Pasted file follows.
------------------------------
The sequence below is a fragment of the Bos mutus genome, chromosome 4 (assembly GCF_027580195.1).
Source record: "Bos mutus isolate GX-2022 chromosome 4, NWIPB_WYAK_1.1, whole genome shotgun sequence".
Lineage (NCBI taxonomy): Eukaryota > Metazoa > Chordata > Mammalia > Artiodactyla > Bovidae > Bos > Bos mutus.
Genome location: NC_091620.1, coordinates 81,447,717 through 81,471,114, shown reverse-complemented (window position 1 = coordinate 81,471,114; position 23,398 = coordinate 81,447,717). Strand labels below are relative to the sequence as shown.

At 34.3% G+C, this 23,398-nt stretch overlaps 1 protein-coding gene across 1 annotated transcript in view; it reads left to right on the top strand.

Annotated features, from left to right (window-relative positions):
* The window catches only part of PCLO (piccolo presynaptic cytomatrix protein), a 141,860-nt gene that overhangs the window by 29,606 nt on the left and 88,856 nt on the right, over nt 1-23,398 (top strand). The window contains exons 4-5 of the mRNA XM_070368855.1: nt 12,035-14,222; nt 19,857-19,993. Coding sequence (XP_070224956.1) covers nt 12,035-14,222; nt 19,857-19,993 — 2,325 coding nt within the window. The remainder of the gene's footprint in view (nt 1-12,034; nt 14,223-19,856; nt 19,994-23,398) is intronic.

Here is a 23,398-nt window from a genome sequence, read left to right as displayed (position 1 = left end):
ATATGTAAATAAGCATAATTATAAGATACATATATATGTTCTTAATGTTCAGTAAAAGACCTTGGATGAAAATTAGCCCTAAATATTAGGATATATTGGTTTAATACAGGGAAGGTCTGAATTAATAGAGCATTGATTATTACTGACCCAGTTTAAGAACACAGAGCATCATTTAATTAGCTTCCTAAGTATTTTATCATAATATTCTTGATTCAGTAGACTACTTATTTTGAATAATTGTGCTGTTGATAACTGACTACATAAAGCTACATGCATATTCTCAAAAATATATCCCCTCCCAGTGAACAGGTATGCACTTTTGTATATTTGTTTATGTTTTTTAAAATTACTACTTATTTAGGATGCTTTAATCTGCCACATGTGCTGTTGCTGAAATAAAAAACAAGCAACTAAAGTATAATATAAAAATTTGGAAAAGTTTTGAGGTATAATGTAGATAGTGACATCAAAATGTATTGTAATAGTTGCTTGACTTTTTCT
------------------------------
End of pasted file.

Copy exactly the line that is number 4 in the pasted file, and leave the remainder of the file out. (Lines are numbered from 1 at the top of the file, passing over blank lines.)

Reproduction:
Genome location: NC_091620.1, coordinates 81,447,717 through 81,471,114, shown reverse-complemented (window position 1 = coordinate 81,471,114; position 23,398 = coordinate 81,447,717). Strand labels below are relative to the sequence as shown.